Despite its bleakness, the proximity of the Tarim basin to the ancient Silk Road was the main reason for its cultural development.
Thus, living at a crossroads is good for the creation of new ideas no matter how hostile the surroundings.
With networks, we no longer need geographical hubs – we have social hubs and these social hubs are far more fluid, dynamic, global and disruptive to control
So, why are networks important?
Simply because networks lead to Open systems.
Open Systems lead to a breakdown of hierarchy and this impacts society broadly.
In a world in which hierarchies break down, we see a phase of creative destruction which manifests itself in the liberalization of society.
Tarim basin – Image source – wikipedia
The liberalization of society – The cultural impact of networks and social networks
The rise of networks and the liberalization of society go together.
As networks proliferate, society becomes more liberal.
Because ideas and networks know no boundaries and they have a tendency to open up closed ecosystems, their effects are global.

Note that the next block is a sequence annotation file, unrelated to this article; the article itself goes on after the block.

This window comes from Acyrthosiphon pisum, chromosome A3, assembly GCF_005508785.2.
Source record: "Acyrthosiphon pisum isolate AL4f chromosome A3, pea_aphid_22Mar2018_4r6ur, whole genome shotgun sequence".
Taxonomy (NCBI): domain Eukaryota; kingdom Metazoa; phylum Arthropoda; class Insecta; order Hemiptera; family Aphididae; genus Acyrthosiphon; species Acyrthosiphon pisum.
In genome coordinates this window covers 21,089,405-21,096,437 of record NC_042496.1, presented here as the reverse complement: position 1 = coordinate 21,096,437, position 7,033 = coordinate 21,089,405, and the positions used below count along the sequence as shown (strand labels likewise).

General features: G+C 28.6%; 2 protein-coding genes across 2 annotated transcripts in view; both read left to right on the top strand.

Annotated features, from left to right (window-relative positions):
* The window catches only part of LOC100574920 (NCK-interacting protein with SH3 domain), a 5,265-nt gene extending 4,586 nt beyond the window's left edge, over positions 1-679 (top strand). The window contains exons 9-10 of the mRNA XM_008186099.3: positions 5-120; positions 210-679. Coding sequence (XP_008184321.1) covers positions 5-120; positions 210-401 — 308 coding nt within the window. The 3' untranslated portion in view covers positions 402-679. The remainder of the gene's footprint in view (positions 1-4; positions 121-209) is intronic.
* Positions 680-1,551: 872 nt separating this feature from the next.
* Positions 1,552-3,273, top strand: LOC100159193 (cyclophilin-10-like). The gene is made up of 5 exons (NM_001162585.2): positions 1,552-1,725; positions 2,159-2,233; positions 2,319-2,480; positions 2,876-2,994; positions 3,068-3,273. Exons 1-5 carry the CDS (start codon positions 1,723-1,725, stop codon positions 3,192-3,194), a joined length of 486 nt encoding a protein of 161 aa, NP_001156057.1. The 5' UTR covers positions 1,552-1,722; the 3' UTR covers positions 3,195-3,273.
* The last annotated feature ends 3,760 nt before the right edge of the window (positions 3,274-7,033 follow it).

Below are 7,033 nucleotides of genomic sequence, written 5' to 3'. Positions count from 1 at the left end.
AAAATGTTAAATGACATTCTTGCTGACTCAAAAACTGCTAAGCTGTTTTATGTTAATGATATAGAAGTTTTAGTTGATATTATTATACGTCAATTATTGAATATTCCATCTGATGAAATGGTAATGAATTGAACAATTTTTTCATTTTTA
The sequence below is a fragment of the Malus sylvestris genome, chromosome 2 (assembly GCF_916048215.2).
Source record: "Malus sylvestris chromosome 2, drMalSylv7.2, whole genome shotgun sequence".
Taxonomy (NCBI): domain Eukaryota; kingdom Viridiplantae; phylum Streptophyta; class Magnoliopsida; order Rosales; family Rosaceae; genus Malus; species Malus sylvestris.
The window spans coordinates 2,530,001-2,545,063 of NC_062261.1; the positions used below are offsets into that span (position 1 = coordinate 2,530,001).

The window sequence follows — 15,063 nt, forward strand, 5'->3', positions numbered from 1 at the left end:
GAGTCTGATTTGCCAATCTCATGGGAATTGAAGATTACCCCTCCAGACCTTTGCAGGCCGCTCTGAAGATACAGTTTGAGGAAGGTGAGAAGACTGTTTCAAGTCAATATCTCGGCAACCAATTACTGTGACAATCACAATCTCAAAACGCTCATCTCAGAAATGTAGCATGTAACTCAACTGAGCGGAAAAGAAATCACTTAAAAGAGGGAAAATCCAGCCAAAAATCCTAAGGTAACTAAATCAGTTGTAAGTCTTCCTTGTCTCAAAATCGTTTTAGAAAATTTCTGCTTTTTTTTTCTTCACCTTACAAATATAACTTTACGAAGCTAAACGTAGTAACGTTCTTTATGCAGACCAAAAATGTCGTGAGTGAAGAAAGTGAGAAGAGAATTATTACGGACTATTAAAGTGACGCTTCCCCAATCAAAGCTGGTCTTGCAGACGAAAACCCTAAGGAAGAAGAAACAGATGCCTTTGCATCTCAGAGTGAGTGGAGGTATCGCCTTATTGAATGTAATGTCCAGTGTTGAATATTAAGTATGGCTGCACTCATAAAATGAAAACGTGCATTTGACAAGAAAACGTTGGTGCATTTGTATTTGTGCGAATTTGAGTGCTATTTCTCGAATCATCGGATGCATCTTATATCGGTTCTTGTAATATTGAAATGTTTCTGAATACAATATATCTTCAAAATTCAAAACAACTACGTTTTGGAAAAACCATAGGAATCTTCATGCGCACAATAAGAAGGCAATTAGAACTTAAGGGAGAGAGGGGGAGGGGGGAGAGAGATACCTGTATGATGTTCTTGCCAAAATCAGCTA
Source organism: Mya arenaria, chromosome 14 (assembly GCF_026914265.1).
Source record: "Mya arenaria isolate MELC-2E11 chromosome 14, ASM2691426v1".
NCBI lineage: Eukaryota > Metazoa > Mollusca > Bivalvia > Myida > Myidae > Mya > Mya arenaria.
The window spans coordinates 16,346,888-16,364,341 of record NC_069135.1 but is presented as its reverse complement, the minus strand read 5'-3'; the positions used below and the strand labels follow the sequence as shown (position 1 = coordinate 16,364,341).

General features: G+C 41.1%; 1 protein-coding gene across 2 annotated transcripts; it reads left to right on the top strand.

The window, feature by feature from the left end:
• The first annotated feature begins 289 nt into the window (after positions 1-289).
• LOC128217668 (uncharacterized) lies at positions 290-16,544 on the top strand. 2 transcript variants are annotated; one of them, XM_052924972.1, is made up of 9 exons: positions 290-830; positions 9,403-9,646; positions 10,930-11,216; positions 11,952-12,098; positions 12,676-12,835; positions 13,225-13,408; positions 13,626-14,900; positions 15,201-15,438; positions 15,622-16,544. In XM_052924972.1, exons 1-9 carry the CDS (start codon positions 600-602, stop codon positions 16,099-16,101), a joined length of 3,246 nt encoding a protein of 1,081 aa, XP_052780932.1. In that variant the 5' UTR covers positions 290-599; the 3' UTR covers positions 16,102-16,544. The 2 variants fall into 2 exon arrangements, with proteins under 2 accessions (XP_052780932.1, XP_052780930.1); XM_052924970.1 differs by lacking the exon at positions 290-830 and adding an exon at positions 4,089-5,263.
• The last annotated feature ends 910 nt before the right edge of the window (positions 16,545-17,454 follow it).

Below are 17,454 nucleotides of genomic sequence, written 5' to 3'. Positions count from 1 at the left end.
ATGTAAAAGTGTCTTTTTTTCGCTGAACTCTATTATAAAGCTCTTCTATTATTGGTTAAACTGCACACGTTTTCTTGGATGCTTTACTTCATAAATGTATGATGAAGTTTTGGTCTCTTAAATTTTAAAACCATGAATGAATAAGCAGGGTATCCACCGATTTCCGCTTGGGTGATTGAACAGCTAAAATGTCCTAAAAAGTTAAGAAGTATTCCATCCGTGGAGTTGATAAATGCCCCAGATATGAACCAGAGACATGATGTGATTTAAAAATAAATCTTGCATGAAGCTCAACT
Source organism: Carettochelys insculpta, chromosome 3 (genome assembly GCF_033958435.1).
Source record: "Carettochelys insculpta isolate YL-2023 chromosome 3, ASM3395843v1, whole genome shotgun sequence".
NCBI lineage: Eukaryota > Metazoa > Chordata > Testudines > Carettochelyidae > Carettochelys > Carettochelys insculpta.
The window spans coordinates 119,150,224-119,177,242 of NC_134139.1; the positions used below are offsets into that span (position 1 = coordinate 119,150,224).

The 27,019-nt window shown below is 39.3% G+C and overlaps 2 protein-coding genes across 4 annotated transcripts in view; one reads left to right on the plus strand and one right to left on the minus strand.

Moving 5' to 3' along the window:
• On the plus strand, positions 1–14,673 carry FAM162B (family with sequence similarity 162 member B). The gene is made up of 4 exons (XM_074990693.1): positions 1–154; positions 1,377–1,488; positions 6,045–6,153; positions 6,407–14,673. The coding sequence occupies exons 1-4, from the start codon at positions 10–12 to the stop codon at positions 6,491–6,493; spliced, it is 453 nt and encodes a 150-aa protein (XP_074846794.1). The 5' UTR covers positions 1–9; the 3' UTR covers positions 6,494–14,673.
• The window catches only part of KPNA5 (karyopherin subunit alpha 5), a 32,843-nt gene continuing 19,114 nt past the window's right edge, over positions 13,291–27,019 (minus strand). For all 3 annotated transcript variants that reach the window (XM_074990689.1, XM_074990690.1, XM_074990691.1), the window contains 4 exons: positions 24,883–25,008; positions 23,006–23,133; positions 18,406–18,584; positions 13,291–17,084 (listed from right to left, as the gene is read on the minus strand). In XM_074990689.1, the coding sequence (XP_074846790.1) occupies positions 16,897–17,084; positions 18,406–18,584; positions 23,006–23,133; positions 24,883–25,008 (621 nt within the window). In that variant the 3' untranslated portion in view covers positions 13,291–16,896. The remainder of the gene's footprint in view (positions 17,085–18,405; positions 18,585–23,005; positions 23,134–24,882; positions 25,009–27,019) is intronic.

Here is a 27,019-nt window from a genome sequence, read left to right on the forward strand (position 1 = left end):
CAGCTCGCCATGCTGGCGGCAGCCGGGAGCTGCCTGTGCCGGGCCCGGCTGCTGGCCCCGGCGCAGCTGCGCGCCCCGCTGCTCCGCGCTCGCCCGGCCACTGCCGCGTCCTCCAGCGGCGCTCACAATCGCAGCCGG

The flow of information and connections breaks down hierarchies and questions the blind following of authority.
As connections are formed globally and contradictory views are shared and discussed, we will question many forms of authority and structure in society that we have taken for granted in the past for instance, governance, religion, Identity(to which groups we affiliate ourselves and the creation of a global identity) and spirituality.
Thus, networks have a disruptive effect.
They topple existing frameworks most of which are based on existing hierarchies .
In many cases, existing frameworks and hierarchies are often a result of an older power struggle that has played out, and the results of which are now maintained often through force.
Networks disrupt that status quo.
In this sense, networks can be good for humanity and we will see networks bring about even more creative destruction in future.
The relationship is symbiotic. The more we use networks and grow, the more the network is enriched.
Dictators and guns will go the way of the Dodo ..
Why this matters – The creation of a global Identity
Why this matters? –
I would very much urge you to listen to this brief, poignant recording from ‘Sara’ in Libya.
Most people in free societies can relate to this young woman … and that’s why liberalization of societies and evolution of networks matter at a human level. – We’re not living like humans
I would even go so far as to say that the empathy and support at individual levels through social networks is far more significant than that from governments and that over time, as we relate to people like Sara and networks connect us, a new global Identity will emerge ..
And that’s the Omega point of OpenGardens